The Taliban delegation is in China for talks with Beijing officials as the insurgents continue a sweeping offensive across Afghanistan, displacing tens of thousands of Afghans.

In this photo released by China's Xinhua News Agency, Taliban co-founder Mullah Abdul Ghani Baradar, left, and Chinese Foreign Minister Wang Yi pose for a photo during their meeting in Tianjin, China on July 28, 2021. Wang met with a delegation of high-level Taliban officials as ties between them warm ahead of the US pullout from Afghanistan.
In this photo released by China's Xinhua News Agency, Taliban co-founder Mullah Abdul Ghani Baradar, left, and Chinese Foreign Minister Wang Yi pose for a photo during their meeting in Tianjin, China on July 28, 2021. Wang met with a delegation of high-level Taliban officials as ties between them warm ahead of the US pullout from Afghanistan. (Li Ran/Xinhua / AP)

A top-level Taliban delegation has visited China for talks with Beijing officials, as the insurgents continue a sweeping offensive across Afghanistan – including areas along their shared border.

The two countries' frontier is just 76 kilometres long – and at a rugged high altitude without a road crossing – but Beijing fears Afghanistan could be used as a staging ground for Uighur separatists in the Xinjiang Uighur Autonomous Region. China has been accused of detaining mostly Muslim Uighurs in camps under a mass campaign of political indoctrination and forced cultural assimilation.

The insurgents' spokesperson Mohammad Naeem told AFP those concerns were unfounded.

The Taliban on Wednesday assured Beijing the group will not allow Afghanistan to be used as a base for plotting against another country.

"[We] assured China that Afghanistan's soil would not be used against any country's security," Naeem said.

Beijing confirmed the thrust of the talks, which were led on the Chinese side by Foreign Minister Wang Yi.

Wang said China hopes the Taliban will “deal resolutely" with Uighur groups China claims are leading a push the Xinjiang region but which many experts doubt even exists in any operational form.

The visit, which Naeem said was on Beijing's invitation in the northeastern Tianjin municipality, occurred as the US-led NATO withdrawal from Afghanistan nears completion under a recent agreement between the Taliban and Washington signed in the Qatari capital Doha.

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“The Taliban are a pivotal military and political force in Afghanistan and are expected to play an important role in the in process of peace, reconciliation and reconstruction," Wang said.

China, Wang said, hopes the Taliban will put the nation's and the people's interests first and focus on peace talks, set peace goals, establish a “positive image" and work for unity among all factions and ethnic groups.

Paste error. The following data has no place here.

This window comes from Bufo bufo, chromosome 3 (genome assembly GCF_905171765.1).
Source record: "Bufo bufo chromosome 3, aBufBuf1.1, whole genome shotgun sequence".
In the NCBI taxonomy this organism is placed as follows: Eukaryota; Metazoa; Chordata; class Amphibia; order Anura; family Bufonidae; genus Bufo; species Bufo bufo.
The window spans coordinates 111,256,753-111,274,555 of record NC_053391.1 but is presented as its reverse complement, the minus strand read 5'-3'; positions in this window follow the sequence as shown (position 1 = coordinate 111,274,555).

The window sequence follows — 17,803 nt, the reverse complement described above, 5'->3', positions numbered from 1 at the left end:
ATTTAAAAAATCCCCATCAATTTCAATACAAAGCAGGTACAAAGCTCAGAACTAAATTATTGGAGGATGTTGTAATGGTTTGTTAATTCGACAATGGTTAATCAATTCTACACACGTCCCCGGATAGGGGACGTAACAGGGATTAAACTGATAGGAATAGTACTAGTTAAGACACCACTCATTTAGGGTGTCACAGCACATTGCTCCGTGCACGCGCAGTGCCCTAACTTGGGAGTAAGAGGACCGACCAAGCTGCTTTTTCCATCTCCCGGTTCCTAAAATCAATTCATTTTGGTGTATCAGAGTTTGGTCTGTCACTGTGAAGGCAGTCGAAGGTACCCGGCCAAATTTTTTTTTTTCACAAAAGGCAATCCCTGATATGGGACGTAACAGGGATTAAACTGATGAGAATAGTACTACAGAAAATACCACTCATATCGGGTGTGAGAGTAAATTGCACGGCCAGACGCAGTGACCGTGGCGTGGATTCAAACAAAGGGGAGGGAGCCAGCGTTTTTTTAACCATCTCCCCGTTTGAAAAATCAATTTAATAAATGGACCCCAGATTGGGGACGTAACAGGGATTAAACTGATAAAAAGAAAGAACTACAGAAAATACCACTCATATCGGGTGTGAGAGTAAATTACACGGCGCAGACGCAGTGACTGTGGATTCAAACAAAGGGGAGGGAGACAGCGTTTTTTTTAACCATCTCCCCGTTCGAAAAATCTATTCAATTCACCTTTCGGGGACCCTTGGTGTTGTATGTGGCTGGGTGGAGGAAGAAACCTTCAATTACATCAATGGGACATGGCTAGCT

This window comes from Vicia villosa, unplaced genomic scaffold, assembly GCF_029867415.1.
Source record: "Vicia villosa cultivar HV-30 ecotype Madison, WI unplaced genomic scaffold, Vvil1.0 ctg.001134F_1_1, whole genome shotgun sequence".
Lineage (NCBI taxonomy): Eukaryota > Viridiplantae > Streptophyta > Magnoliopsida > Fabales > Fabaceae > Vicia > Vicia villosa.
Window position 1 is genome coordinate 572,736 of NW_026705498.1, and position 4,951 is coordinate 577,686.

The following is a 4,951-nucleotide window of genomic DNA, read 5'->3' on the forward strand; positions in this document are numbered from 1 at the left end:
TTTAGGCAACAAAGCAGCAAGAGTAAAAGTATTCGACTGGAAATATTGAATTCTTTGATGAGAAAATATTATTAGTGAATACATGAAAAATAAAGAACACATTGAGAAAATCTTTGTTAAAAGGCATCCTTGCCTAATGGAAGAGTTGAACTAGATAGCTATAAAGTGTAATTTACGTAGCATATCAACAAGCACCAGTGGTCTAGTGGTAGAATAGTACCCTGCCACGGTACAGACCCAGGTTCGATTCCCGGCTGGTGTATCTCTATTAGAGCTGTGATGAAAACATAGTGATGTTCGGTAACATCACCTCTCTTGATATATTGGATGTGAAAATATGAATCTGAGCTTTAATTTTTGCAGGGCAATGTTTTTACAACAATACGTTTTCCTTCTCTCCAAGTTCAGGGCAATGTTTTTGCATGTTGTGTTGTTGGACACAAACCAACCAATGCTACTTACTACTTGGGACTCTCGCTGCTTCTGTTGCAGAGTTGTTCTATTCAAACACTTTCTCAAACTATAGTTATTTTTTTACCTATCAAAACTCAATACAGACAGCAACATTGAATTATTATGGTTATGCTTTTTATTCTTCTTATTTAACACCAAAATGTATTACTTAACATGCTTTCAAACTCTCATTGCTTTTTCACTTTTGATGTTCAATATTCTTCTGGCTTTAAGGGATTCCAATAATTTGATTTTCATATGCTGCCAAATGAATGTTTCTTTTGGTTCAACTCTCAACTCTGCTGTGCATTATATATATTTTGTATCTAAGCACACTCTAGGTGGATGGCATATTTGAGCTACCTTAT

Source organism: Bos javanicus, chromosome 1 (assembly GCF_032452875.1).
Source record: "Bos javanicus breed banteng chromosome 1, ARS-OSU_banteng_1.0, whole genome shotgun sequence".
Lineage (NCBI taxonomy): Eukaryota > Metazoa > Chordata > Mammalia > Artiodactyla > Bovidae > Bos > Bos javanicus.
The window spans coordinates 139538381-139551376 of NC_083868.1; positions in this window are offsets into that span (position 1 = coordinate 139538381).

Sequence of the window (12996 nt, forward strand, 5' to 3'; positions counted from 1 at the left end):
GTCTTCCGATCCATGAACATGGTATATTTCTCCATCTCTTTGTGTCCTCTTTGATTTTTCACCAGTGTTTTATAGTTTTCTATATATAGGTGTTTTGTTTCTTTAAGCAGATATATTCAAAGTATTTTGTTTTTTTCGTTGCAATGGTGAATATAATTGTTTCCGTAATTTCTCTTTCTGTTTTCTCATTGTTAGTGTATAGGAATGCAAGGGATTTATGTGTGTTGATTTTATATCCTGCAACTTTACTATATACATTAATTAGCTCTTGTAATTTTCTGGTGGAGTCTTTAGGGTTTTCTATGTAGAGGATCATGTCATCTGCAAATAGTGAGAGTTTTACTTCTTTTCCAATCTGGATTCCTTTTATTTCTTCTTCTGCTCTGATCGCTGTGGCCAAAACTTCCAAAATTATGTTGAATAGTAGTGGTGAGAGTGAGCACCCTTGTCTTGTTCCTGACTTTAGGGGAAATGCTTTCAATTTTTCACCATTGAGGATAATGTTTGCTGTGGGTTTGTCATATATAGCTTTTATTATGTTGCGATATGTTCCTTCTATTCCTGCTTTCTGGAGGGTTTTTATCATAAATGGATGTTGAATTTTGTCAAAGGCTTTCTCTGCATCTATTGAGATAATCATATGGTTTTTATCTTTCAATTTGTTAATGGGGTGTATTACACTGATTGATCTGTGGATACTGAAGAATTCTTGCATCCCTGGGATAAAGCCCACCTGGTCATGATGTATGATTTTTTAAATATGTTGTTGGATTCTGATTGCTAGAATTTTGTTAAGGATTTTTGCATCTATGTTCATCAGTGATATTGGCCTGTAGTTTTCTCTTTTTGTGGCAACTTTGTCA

Naeem noted that China had pledged to "continue and expand its cooperation with the Afghan people, saying that they would not interfere in Afghanistan's affairs, but would help solve problems and build peace."

"The Islamic Emirate thanked China for its continued cooperation with the people of Afghanistan, especially its continued cooperation in the fight against Covid-19," Naeem said.

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Taliban officials have cranked up their international diplomacy in recent months, seeking global recognition for when they hope to return to power.

They have made sweeping advances across Afghanistan since May, when US-led foreign forces began the last stage of a withdrawal due to be completed next month.

Beijing hosted a Taliban delegation in 2019, but back-door links with the insurgents stretch back longer, through Pakistan.

Communist Party leaders in Beijing and the hardline Taliban have little ideological common ground but experts feel shared pragmatism could see mutual self-interest trump sensitive differences.

For Beijing, a stable and cooperative administration in Kabul would pave the way for an expansion of its Belt and Road Initiative into Afghanistan and through the Central Asian republics.
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China, a source of investment for Taliban

The Taliban, meanwhile, would consider China a crucial source of investment and economic support.

"China can deal with the Taliban ... but they still find the Taliban's religious agenda and motivations inherently discomforting," Andrew Small, author of "The China–Pakistan Axis", told AFP earlier this month.

Small said they have never been sure how willing or able the Taliban really is to enforce agreements on issues such as allowing in Uighur Muslims whom China sees as a threat.

The Taliban's campaign has so far seen them capture scores of districts, border crossings and encircle several provincial capitals.

Government forces have abandoned some rural districts without a fight, but are digging in to defend provincial capitals even as the insurgents tighten a noose around the cities.

Rights groups have accused the insurgents of committing atrocities in territories under their control, including in the border town of Spin Boldak, where Afghan officials accuse Taliban fighters of killing around 100 civilians.

The nine-member Taliban team in China is led by Mullah Abdul Ghani Baradar, co-founder of the hardline movement. 

The heads of the Taliban Religious Council and the Propaganda Committee were also on the trip.

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Source: TRTWorld and agencies